13:00 – Lunch with a director from another professional body. It’s always great to exchange thoughts, and ideas on how we’re delivering a valued membership experience.
15:00 – Chairing a meeting on reviewing the latest employee pulse survey results. We conduct these every two months looking at 16 factors that we ask our people about, including leadership, opportunity, environment, involvement and fulfilment. In particular I’m keen to learn whether there are any trends emerging that will help us to focus on making the work experience as good as we can get it for our people. Where there are concerns, they become topics that we will explore with our staff consultation group, Soundingboard, to obtain deeper insight into how our people think about these factors and what is on their minds.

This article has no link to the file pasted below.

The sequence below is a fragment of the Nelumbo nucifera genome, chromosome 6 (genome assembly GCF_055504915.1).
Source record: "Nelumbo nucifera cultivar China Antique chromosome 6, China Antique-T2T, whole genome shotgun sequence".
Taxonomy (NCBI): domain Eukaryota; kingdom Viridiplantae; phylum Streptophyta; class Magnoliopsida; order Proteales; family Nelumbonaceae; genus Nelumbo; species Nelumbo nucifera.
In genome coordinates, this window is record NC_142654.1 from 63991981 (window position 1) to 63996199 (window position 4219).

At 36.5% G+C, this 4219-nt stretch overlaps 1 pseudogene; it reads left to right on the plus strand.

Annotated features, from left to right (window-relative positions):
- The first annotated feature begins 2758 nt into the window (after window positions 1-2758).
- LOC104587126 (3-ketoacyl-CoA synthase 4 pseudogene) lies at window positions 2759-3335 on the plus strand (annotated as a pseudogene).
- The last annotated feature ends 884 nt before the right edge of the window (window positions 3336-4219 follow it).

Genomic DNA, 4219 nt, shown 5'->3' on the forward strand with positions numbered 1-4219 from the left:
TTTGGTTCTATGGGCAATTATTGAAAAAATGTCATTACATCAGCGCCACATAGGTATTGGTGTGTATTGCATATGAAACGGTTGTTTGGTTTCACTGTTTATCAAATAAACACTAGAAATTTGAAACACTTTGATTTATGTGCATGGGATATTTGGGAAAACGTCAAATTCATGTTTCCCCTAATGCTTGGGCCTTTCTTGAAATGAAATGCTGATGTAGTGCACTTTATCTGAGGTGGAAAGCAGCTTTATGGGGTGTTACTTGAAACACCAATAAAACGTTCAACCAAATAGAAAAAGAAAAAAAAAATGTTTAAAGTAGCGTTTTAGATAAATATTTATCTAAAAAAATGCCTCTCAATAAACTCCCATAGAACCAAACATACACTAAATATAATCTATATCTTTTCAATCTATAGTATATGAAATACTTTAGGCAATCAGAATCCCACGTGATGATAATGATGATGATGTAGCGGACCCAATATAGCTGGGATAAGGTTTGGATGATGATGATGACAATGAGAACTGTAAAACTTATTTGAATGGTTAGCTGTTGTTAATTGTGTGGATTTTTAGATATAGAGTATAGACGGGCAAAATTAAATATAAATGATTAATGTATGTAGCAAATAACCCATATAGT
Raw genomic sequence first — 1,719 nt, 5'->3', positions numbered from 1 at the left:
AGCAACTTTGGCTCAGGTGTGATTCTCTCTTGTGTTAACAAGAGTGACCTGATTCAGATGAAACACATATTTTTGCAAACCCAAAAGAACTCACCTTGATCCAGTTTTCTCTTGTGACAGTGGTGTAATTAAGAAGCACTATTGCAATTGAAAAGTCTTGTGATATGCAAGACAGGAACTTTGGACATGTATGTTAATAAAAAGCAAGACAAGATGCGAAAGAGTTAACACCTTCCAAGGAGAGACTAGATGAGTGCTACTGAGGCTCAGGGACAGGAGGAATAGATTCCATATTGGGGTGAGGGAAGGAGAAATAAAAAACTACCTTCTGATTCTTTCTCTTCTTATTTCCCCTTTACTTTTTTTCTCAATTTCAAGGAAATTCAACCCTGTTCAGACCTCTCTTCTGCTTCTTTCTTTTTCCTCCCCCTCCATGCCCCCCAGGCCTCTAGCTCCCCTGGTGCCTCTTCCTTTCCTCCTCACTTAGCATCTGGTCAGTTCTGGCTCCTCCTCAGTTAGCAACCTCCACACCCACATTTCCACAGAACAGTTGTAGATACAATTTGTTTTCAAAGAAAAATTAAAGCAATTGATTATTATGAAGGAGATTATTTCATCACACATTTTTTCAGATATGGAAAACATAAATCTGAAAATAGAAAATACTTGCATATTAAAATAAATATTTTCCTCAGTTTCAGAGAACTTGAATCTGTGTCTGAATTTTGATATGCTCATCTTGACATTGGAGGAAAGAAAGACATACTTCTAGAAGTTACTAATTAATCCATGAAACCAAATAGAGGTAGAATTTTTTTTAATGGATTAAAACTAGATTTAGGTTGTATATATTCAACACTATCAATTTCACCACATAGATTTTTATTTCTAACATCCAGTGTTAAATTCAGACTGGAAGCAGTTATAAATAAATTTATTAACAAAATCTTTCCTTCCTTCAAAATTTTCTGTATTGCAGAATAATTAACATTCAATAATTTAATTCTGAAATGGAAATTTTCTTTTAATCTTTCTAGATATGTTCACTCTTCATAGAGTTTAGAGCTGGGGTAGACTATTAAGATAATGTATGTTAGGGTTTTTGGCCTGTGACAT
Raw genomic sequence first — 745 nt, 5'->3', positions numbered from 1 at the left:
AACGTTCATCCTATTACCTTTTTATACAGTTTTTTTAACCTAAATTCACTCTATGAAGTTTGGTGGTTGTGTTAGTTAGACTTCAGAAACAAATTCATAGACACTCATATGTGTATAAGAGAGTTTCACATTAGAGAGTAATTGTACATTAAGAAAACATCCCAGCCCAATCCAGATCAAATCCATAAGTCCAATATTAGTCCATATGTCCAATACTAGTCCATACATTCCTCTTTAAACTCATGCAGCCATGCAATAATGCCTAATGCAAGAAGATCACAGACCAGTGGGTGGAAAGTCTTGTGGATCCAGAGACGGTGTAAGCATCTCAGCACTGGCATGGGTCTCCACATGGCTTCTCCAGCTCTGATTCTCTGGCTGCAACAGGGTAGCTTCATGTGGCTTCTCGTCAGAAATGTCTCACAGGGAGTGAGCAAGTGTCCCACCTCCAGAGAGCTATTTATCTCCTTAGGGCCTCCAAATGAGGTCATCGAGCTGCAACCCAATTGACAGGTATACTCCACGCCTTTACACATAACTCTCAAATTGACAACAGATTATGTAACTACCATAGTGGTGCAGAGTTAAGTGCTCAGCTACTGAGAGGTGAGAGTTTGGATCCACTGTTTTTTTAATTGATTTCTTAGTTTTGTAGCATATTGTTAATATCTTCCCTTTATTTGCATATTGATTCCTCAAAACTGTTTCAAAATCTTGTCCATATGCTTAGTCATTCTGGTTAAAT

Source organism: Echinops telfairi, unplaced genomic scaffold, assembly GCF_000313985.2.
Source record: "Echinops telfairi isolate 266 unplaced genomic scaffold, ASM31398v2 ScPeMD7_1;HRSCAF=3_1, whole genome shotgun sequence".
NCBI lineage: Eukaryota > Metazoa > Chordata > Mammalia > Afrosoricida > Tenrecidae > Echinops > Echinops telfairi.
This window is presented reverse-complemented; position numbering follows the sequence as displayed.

17:00 – Heading home. I usually miss seeing our young children first thing in the morning when I leave for work so it’s important to me that I get home whenever I can in time to say goodnight to them and listen to them talk about their day.
19:00 – Dinner with my wife followed by relaxing and watching TV. We often enjoy watching series on Netflix, such as Suits and House of Cards.
21:00 – Quick catch up on any outstanding emails.
22:00 – Reading before lights-out. I’ve enjoyed reading authors including Nancy Kline, Garret Kramer, and Edwin Friedman. I read my books on my iPad and often supplement what I’m learning by exploring TED Talks or YouTube videos on the subject I’m reading about.
Now, tell us…
What would you say are your main passions or things you champion at work?